Colonial Williamsburg is home to the world’s largest living history museum, the restored 18th-century capital of Britain’s largest, wealthiest, and most populous outpost in the New World. Tour the Town is an interactive mapping experience that guides users virtually through the massive historic area of Williamsburg, Virginia — from your desktop, your tablet, or your phone.
We initially worked with the Colonial Willliamsburg Foundation to develop Tour the Town in 2004. At the time, “interactive experience” was almost always synonymous with Flash, and this was no exception. Tour the Town first emerged as a series of static Flash files, and later was redeveloped as a more dynamic Flash application built on top of an XML data source for controlling content associated with roughly 100 historic sites and a dozen interactive tours. While extremely effective as an interactive experience and learning tool, the application lacked a few keys capabilities that grew increasingly relevant. For one, the map was built on illustrated Flash objects that were visually represented on a map, but in reality lacked any actual geodata. Second, and perhaps most importantly, the map required Flash, which cut out a huge potential use case: on-site users equipped with iPhones, iPads, and other handheld devices.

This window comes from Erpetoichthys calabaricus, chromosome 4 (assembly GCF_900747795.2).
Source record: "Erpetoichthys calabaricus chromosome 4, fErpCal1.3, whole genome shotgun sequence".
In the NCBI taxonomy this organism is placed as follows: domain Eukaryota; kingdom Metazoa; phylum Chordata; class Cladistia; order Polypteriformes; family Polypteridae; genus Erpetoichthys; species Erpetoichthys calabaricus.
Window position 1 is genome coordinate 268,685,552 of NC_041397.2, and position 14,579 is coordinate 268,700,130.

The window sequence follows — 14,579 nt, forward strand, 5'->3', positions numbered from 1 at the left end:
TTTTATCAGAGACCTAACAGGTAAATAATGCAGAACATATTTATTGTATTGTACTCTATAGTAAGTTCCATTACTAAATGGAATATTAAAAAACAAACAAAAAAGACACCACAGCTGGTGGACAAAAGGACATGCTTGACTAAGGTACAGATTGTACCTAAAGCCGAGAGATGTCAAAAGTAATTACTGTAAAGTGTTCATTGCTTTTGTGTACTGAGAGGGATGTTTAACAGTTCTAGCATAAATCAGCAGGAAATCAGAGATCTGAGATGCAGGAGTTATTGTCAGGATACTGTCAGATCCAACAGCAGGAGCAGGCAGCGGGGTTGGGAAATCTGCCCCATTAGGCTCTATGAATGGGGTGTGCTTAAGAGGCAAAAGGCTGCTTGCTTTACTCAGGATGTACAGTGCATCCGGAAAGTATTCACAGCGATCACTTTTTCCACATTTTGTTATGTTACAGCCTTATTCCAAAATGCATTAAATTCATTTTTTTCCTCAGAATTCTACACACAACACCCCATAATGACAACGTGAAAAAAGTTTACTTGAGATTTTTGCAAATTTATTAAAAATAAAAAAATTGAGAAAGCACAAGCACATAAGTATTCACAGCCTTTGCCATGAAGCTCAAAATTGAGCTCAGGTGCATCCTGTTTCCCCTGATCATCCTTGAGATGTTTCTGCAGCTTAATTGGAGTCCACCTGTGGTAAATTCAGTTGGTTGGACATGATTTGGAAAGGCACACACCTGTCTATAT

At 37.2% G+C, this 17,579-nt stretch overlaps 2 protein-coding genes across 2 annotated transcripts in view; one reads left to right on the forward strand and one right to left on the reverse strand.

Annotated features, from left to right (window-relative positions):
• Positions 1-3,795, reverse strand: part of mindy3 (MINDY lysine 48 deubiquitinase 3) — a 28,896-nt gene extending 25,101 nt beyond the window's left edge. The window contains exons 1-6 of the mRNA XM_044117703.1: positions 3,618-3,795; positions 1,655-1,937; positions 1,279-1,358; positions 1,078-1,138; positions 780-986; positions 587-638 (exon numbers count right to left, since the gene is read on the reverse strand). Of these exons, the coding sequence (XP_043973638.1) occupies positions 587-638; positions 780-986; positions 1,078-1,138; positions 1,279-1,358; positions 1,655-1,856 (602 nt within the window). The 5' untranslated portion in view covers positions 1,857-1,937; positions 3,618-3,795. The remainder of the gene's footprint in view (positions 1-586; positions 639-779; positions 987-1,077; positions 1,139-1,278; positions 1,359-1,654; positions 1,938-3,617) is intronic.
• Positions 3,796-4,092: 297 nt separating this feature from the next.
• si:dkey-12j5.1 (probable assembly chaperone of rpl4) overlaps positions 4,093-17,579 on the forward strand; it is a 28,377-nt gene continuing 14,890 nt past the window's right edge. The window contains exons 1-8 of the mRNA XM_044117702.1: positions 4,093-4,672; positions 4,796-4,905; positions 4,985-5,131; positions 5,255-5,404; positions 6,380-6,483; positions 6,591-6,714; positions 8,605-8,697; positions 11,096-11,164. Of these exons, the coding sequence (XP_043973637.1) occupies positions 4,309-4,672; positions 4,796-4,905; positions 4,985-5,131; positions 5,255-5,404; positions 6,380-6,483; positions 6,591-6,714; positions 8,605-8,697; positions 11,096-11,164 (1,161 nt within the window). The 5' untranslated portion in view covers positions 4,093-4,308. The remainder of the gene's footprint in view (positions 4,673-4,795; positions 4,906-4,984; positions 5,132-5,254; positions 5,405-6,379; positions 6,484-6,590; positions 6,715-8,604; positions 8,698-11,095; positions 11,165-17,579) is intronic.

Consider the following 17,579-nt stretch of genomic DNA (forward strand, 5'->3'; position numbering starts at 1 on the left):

Mobile-optimized Mapping Experience
In 2011, we worked with the Colonial Williamsburg Foundation to re-envision Tour the Town as a mobile-optimized interactive map of Williamsburg’s historic area.
We built the application in OpenLayers and Drupal, with detailed custom artwork as the base layer for the experience, and interactive content for roughly 100 destinations across the town.
The application targets multiple screen resolutions and through a variety of responsive techniques, as follows:
- In landscape-oriented devices (desktop, iPad and other tablets), destination overlays are lightbox-style popups with a two-column layout; one large column for primary content, and a secondary column for images and audio.
- On smaller devices (iPhone, Android, etc.) destination overlays collapse into a single-column, full-screen layout, with content stacked vertically.
- Other key interface elements change as well between viewport sizes: the header shrinks; buttons are simplified; lists change from dropdowns to full-screen select elements.